The session began at 9 a.m. on Saturday, January 9, in a former red schoolhouse at the Defense Department retreat of Warrenton, in the fox-hunting country of Virginia fifty miles from Washington. One of the basic points of discussion: should the American officialdom in Saigon set up an “integrated operational command” which would give coordinating and substantive powers to one American to coordinate the American military effort, with the American m civilian effort, which would in turn have to be coordinated with a weak Vietnamese pacification force.

The answer seemed obviously yes, since there was a desperate need at the Saigon level for authoritative American management on the key question of pacification.

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honolulu–page 12

But, then the classical American inter-agency conflict arose–would the American military or the American civilians run the effort? Underlying this question was the basic tactical approach to running the war–and whether the eventual American policy was to negotiate or to win.

One American argued, “We may be a relatively short distance away from some sort of negotiation. In the course or aftermate aftermath we may have to less[en?] our military presence–and it will be easier to maintain a non-combattant ​ civilian presence. Hence, the pacification effort should, for example, stress civilia American civilian police advisors to assist the Vietnamese police rater rather than American military advir advisors to the Vietnamese paramilitary units. This is debated all the time within American official circles. Hence, if wr we develop pacification on the civilian side, the Americans can maintain their strength in Vietnam longer than under a military establishment. This a is an important fundamental.”

But, against this background, one the discussion started, differences of opinion and approach began to emerge. The meeting was conducted under the co-chairmanship of Saigon‘s deputy ambassador William Porter and Leonard Unger, former ambassador to Laos and head of the Vietnam Coordinating Council in Washington.

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honolulu–page 13

The line-up of the conflict revealed this:

The Washington officials who wanted the ine integrated operational command were the White House representatives, the Department of the Defense representatives, the U. S. Agency fo for International Development. The Central Intelligence Agency t at the Washington level flatly refused to join. The State Department officials at the Washington level attempted to compromise “or to dilute” the issue.

At the Saigon level, however, further splits in viewpoint arose. Though the Washington Defense Department officials were favored the ine integrated comm operational command, the Saigon military representatives “took a protectionist view–because they had the most power (i. e. the power of troops) and didn’t want to give it up.” Though the Washington AID officials favored ine integration, Saigon AID Director Charles Mann was against it. “He likes playing soldier and the integrated command would have taken his toys away,” according to one reliable source. Ironically, Mann‘s Saigon subordinate in charge of pacification, Sam Wilson, violently disagreed and attempted vainly to push through the issue. Barry Zorthian, Saigon director of the o psychological warfare operation, known as the Joint United States Public Affairs Office (an offshoot of the United States Information Service) was for the command, “but then proportionately he had the least power to lose.” The American Embassy officials in S from Saigon, including co-chairman Porter, sided with the State Department superiors and “diluted the whole issue.” (More)


 

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honolulu–page 14

Saigon CIA officials sided with their Washington CIA superiors and refused to join the integrated operational command.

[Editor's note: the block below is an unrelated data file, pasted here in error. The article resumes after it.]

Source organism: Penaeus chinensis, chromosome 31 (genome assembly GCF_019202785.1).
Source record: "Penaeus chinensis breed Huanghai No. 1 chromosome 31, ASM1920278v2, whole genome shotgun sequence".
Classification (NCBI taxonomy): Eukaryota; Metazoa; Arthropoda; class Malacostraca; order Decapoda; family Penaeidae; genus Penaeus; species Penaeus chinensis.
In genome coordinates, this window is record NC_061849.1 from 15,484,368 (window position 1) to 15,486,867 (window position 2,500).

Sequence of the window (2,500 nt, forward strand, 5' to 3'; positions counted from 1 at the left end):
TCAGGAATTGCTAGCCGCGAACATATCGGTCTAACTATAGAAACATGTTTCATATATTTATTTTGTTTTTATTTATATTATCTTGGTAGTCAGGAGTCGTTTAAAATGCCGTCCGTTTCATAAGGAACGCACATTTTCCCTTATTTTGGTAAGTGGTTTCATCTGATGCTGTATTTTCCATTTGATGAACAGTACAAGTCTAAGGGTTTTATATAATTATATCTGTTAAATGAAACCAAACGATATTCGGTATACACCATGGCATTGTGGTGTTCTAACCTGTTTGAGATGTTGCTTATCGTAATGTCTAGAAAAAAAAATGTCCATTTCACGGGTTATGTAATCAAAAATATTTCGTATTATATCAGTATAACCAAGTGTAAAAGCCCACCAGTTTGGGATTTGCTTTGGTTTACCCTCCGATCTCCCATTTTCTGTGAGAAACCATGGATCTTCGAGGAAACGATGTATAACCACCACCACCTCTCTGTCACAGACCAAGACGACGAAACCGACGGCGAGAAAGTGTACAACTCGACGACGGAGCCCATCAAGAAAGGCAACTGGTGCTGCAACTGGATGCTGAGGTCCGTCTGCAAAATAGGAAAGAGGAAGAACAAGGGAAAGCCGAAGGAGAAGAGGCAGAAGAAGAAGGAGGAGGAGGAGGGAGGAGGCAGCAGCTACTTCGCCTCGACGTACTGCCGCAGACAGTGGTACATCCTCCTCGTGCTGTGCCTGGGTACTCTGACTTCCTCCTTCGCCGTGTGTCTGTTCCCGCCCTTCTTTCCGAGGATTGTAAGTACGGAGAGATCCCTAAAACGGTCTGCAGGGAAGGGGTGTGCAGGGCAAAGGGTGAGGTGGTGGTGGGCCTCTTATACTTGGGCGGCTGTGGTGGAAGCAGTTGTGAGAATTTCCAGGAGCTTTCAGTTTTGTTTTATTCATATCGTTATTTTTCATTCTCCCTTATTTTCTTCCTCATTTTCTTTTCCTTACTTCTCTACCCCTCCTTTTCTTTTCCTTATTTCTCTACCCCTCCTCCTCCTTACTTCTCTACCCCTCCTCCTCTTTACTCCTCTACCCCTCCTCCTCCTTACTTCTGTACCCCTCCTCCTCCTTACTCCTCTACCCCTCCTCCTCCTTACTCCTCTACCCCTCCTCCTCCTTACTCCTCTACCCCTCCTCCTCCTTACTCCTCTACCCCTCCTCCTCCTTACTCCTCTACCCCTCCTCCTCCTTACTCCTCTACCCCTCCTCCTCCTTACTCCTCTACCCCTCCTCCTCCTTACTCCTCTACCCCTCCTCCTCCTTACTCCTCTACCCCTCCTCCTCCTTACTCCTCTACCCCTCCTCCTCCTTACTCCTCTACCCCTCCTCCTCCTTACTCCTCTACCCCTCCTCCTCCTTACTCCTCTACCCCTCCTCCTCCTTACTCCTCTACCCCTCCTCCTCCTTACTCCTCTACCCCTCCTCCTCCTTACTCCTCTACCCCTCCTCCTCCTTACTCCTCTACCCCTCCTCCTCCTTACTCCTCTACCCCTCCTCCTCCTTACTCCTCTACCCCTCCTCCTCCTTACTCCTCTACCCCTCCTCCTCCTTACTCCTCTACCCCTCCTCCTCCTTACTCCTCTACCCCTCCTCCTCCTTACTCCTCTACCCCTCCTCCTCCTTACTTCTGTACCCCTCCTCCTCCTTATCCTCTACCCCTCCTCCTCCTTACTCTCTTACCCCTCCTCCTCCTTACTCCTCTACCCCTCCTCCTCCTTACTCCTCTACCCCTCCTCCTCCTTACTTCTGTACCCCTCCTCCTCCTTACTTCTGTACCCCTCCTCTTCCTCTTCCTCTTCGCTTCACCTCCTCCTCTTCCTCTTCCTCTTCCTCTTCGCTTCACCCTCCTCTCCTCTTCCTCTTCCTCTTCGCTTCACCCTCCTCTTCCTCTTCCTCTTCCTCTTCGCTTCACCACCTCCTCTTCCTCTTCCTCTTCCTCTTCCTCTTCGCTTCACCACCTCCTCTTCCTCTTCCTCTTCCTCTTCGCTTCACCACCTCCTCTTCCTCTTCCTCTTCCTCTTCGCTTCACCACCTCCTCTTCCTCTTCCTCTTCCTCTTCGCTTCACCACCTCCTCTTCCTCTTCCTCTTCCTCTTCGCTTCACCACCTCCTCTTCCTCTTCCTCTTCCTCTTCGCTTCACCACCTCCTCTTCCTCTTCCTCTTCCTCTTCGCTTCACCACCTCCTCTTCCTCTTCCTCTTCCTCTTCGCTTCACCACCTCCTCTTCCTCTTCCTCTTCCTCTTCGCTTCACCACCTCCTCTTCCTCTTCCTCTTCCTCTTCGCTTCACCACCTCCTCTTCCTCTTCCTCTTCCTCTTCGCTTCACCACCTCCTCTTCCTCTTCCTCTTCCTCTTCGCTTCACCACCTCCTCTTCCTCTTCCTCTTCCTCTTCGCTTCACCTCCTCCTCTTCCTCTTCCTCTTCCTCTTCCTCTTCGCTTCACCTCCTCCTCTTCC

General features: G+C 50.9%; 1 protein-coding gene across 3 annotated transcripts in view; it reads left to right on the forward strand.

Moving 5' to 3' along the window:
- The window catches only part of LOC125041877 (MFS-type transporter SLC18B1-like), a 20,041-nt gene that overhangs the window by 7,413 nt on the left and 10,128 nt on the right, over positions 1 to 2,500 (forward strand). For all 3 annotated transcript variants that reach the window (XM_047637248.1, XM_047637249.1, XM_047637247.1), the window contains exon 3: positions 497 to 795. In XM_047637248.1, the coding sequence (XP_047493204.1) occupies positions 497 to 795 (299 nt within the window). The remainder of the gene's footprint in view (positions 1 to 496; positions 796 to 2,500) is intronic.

“The co-ahri co-chairmen were always moving on to another topic, while the pro-inetr pro-integrationists tried to push on with the discussion,” according to one reliable source. “In the end, they flicked at the issue like brushing against a hot stove. They were all too politi polite to each other when e they should have had a pushing, shoving showdown.”

After two and a half days of discussion, the key decision[?] was shelved.

These basic dev divisions are now being s reflected 15,000 miles away in remote Vietnamese divisionsvillages. [?] The basic CIA position in Washington, the CIA representatives int he northern provinces of Vietnam, responsible for training helping to train the important Vietnamese pacification cadre, refuse to sit on a Vietnamese-American council with the U. S. Marines. These northern provinces, known as the first Vietnamese military corps, are currently the scene of a disorderly public rebellion in the urban rear base areas were[with?] 40,000 American Marinres Marines–yet the American Embassy in Saigon doesn’t[won’t?] bother to inform the Marinr Marines of the key decisions political decision that their Vietnamese commanding general had been removed from his post in to their area.


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honolulu–page 15

A month later, the Honl Honolulu Conference was held. The decision was finally made–no integrated c operational center. But deputy ambassador Porter, who ironically had skirted the issue at the Warrenton session, was named to the “special post” of coordinating “all aspects of the work of the united States in Vietnamese government projects…to implement the pacification program advocated at Honll Honolulu.” But, the appointment authorized too little power much to late in the game.

Less than a month after Honolulu, Vietnam was engulfed in an unprecedented political crisis awesomely displaying the Communist subversion on the one hand plus latent anti-Americaniam ​ on the other hand. In xxx the face of this rising political threat, the Vietnamese government, even with all the image-making of Honolulu, was too weak to govern; the American officials in Washington and Saigon were too confused to lead. The anti-Communist, American position in Vietnam was gradually sliding into one of either camouflaged retreat through negotiations or total humiliating defeat. While victory is still possible, but it is forgotten. For the Honolulu Conference was the historic prelude to the Final American Snafu in Vietna m.